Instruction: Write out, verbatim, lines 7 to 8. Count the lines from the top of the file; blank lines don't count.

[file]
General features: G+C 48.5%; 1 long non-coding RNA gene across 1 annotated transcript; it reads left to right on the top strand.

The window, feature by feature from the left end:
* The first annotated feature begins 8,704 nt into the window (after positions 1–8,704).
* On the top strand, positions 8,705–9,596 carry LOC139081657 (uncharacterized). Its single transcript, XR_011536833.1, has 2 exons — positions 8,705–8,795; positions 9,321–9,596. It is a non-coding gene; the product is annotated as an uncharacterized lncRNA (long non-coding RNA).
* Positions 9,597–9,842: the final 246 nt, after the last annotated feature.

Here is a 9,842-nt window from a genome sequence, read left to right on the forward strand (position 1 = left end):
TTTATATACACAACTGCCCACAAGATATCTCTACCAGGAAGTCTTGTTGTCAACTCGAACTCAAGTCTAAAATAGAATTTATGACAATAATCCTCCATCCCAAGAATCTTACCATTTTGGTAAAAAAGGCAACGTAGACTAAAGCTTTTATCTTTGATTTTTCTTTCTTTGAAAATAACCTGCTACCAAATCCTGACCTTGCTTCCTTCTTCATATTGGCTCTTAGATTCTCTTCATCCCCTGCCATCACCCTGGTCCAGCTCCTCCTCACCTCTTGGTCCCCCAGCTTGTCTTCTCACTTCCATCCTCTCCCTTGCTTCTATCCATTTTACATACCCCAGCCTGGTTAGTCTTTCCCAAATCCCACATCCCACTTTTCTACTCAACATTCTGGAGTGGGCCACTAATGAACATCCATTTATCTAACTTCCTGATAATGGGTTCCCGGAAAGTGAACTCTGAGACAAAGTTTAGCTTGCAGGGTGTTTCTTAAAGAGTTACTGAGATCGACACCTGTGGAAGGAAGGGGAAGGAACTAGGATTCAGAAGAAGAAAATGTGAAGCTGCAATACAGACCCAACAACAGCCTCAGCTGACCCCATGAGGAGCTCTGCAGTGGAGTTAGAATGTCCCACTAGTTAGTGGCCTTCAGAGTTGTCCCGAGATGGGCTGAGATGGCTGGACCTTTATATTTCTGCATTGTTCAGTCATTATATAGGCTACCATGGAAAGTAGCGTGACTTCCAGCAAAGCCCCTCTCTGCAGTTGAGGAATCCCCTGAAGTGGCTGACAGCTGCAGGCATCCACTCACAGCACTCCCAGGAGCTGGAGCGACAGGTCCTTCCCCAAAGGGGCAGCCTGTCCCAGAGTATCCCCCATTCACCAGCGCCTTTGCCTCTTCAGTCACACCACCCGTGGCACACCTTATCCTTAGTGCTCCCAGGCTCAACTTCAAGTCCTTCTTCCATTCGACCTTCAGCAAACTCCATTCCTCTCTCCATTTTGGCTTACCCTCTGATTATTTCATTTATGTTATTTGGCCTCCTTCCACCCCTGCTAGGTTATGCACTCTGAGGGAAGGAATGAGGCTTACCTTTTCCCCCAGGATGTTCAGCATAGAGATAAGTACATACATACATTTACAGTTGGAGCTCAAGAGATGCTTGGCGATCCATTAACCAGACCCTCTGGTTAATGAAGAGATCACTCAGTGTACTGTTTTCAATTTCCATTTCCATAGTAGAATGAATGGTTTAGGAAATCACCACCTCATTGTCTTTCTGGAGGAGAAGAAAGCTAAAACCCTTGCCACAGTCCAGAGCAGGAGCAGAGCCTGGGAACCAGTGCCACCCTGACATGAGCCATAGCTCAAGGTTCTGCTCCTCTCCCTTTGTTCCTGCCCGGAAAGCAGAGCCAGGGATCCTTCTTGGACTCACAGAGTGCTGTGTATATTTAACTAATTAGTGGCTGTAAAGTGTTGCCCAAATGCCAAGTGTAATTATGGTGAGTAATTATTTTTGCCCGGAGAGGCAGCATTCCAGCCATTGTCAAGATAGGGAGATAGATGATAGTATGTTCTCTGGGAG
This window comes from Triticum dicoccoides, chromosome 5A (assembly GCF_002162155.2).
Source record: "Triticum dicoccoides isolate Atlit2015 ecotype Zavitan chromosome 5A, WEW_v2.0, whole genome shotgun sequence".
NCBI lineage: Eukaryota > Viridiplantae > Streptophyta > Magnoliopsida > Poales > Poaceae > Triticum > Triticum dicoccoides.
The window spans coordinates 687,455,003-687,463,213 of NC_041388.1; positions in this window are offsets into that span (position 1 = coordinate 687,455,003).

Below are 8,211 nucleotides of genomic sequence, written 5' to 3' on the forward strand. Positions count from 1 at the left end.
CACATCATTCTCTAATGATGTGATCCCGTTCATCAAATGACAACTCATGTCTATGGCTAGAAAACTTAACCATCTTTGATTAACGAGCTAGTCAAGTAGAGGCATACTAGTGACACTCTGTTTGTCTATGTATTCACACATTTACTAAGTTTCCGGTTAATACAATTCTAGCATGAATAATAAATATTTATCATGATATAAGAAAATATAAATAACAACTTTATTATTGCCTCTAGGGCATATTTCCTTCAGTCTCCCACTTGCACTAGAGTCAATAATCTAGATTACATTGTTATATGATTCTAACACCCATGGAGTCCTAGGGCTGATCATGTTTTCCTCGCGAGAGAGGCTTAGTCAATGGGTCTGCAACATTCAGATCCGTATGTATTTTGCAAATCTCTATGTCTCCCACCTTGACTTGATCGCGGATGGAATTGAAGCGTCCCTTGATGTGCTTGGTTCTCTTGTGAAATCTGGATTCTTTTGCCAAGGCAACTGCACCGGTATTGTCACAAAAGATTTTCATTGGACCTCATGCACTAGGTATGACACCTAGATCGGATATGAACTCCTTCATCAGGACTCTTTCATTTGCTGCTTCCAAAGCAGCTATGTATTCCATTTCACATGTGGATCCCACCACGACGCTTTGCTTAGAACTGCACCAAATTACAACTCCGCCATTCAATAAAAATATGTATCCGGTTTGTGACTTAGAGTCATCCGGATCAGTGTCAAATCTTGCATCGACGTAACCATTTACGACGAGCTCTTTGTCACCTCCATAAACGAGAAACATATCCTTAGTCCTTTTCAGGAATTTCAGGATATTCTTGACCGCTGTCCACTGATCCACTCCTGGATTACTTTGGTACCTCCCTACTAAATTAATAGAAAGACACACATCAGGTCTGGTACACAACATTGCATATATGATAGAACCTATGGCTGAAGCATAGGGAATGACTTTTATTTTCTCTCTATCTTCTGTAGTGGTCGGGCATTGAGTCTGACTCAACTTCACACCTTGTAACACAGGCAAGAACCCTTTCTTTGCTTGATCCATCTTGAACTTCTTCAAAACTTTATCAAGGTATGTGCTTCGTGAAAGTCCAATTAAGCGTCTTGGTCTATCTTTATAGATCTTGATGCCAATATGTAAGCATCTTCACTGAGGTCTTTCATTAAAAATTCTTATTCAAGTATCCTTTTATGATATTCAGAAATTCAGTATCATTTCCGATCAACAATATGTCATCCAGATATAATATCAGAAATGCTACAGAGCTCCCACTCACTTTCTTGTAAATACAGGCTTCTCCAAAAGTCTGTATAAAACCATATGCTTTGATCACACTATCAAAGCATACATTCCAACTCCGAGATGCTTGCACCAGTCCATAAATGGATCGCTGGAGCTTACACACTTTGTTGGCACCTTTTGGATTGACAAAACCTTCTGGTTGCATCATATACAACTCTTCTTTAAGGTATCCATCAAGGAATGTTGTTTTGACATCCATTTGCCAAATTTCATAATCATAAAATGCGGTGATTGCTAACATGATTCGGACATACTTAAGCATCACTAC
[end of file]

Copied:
TTTATATACACAACTGCCCACAAGATATCTCTACCAGGAAGTCTTGTTGTCAACTCGAACTCAAGTCTAAAATAGAATTTATGACAATAATCCTCCATCCCAAGAATCTTACCATTTTGGTAAAAAAGGCAACGTAGACTAAAGCTTTTATCTTTGATTTTTCTTTCTTTGAAAATAACCTGCTACCAAATCCTGACCTTGCTTCCTTCTTCATATTGGCTCTTAGATTCTCTTCATCCCCTGCCATCACCCTGGTCCAGCTCCTCCTCACCTCTTGGTCCCCCAGCTTGTCTTCTCACTTCCATCCTCTCCCTTGCTTCTATCCATTTTACATACCCCAGCCTGGTTAGTCTTTCCCAAATCCCACATCCCACTTTTCTACTCAACATTCTGGAGTGGGCCACTAATGAACATCCATTTATCTAACTTCCTGATAATGGGTTCCCGGAAAGTGAACTCTGAGACAAAGTTTAGCTTGCAGGGTGTTTCTTAAAGAGTTACTGAGATCGACACCTGTGGAAGGAAGGGGAAGGAACTAGGATTCAGAAGAAGAAAATGTGAAGCTGCAATACAGACCCAACAACAGCCTCAGCTGACCCCATGAGGAGCTCTGCAGTGGAGTTAGAATGTCCCACTAGTTAGTGGCCTTCAGAGTTGTCCCGAGATGGGCTGAGATGGCTGGACCTTTATATTTCTGCATTGTTCAGTCATTATATAGGCTACCATGGAAAGTAGCGTGACTTCCAGCAAAGCCCCTCTCTGCAGTTGAGGAATCCCCTGAAGTGGCTGACAGCTGCAGGCATCCACTCACAGCACTCCCAGGAGCTGGAGCGACAGGTCCTTCCCCAAAGGGGCAGCCTGTCCCAGAGTATCCCCCATTCACCAGCGCCTTTGCCTCTTCAGTCACACCACCCGTGGCACACCTTATCCTTAGTGCTCCCAGGCTCAACTTCAAGTCCTTCTTCCATTCGACCTTCAGCAAACTCCATTCCTCTCTCCATTTTGGCTTACCCTCTGATTATTTCATTTATGTTATTTGGCCTCCTTCCACCCCTGCTAGGTTATGCACTCTGAGGGAAGGAATGAGGCTTACCTTTTCCCCCAGGATGTTCAGCATAGAGATAAGTACATACATACATTTACAGTTGGAGCTCAAGAGATGCTTGGCGATCCATTAACCAGACCCTCTGGTTAATGAAGAGATCACTCAGTGTACTGTTTTCAATTTCCATTTCCATAGTAGAATGAATGGTTTAGGAAATCACCACCTCATTGTCTTTCTGGAGGAGAAGAAAGCTAAAACCCTTGCCACAGTCCAGAGCAGGAGCAGAGCCTGGGAACCAGTGCCACCCTGACATGAGCCATAGCTCAAGGTTCTGCTCCTCTCCCTTTGTTCCTGCCCGGAAAGCAGAGCCAGGGATCCTTCTTGGACTCACAGAGTGCTGTGTATATTTAACTAATTAGTGGCTGTAAAGTGTTGCCCAAATGCCAAGTGTAATTATGGTGAGTAATTATTTTTGCCCGGAGAGGCAGCATTCCAGCCATTGTCAAGATAGGGAGATAGATGATAGTATGTTCTCTGGGAG
This window comes from Triticum dicoccoides, chromosome 5A (assembly GCF_002162155.2).